3. Changing healthcare policies and business models are elevating the importance of other stakeholders. The Chinese Government is currently exploring multiple policy initiatives to control the price and volume of prescription drugs. As a result, the market landscape is changing. These new dynamics mean that the traditional sales model for healthcare companies is likely to change. More resources are therefore likely to go towards educating patients about their condition, combined with giving advice on the best treatments available. Other marketing channels may also need to be leveraged, especially digital platforms like social media and mobile apps, which will continue to play a much bigger role in engaging both doctors and patients.
4. Low awareness means lower levels of diagnosis and treatment management. When people are sick, but don’t know it, or worse, are too scared to find out what might be wrong with them, then, by definition, there are fewer patients within any given population. In China, this might ease the already high demand for doctors, but it may also pose a greater risk to the general well-being of the nation. Educating patients directly, particularly in the second and third tier cities outside of Beijing and Shanghai, may produce better outcomes for both the healthcare system and for healthcare companies, as more patients are encouraged to manage their health responsibly.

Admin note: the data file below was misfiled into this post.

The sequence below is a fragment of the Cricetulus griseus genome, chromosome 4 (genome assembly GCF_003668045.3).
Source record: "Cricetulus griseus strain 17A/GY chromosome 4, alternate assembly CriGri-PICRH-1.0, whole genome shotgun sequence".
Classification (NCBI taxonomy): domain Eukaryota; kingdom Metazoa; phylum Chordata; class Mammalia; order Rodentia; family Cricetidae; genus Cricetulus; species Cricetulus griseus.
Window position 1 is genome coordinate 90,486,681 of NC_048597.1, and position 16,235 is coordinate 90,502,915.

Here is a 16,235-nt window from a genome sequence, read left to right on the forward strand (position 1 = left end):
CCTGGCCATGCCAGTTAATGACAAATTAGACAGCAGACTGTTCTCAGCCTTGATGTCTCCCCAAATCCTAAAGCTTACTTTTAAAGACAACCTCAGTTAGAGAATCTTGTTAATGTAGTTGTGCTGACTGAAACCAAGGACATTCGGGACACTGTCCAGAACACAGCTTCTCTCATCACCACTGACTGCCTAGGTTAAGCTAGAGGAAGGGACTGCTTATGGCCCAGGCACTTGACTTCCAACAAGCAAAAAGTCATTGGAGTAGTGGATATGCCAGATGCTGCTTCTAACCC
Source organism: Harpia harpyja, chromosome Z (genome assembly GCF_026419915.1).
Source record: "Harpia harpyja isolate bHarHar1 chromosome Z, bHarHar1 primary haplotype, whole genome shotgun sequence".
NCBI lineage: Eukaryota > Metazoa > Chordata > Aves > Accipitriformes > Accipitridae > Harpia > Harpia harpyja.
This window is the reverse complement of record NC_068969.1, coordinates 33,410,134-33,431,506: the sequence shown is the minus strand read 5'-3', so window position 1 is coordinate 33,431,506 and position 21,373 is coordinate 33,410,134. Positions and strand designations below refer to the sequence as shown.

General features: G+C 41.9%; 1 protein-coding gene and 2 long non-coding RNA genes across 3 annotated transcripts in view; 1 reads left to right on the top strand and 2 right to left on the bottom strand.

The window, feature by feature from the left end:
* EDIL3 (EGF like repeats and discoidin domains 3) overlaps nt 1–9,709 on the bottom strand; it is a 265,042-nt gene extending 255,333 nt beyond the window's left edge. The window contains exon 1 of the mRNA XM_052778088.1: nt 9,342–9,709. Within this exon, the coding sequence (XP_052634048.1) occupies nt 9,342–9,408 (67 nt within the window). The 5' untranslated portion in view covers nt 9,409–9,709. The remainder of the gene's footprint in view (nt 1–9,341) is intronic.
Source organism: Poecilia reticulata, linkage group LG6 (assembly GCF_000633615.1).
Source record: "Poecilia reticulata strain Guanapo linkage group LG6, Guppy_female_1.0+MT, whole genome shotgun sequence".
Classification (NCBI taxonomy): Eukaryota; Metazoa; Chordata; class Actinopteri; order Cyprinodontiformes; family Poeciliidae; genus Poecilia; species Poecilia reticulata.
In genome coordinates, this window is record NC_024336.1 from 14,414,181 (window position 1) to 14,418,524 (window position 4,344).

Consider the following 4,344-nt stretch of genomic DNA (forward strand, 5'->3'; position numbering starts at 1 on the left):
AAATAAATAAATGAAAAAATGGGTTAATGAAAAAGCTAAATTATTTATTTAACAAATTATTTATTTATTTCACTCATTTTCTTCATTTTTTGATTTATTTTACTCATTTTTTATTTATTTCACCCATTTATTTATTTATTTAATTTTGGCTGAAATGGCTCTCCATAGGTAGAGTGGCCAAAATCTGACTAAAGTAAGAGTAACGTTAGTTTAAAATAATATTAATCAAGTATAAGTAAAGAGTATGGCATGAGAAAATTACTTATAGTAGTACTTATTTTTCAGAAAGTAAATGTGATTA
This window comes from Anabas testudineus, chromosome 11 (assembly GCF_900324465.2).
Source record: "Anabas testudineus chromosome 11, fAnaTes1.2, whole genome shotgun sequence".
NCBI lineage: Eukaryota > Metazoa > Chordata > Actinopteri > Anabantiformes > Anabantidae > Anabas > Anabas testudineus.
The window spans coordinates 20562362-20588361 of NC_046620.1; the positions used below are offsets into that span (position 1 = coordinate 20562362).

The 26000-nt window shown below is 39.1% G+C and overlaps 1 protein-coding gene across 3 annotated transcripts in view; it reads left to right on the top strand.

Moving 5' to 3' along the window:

5. Patients have enormous potential to become more educated, discerning and involved: Although poor awareness currently persists in China, the country’s 640 million internet users have access to a growing body of online healthcare content. When coupled with growing per capita income, this is starting to create a growing group of better-informed patients. As their understanding grows, they will press for better service and access to the best treatments. Patients’ increasing involvement in treatment decisions requires a more patient-focused approach from healthcare companies. It is not a choice between education doctors or patients. The focus will be on educating both sides of the equation.
Considerations for Successful Patient Empowerment in China
Like many other countries, China has strict provisions regulating healthcare marketing; for example, it is illegal to advertise non over-the-counter treatments. Other factors may also have led healthcare MNCs to question the value of patient-centric disease education. These include the challenges of effective marketing given the regulatory barriers. However, opportunities to drive awareness, and business growth, in this new era are plentiful with the right strategic approach.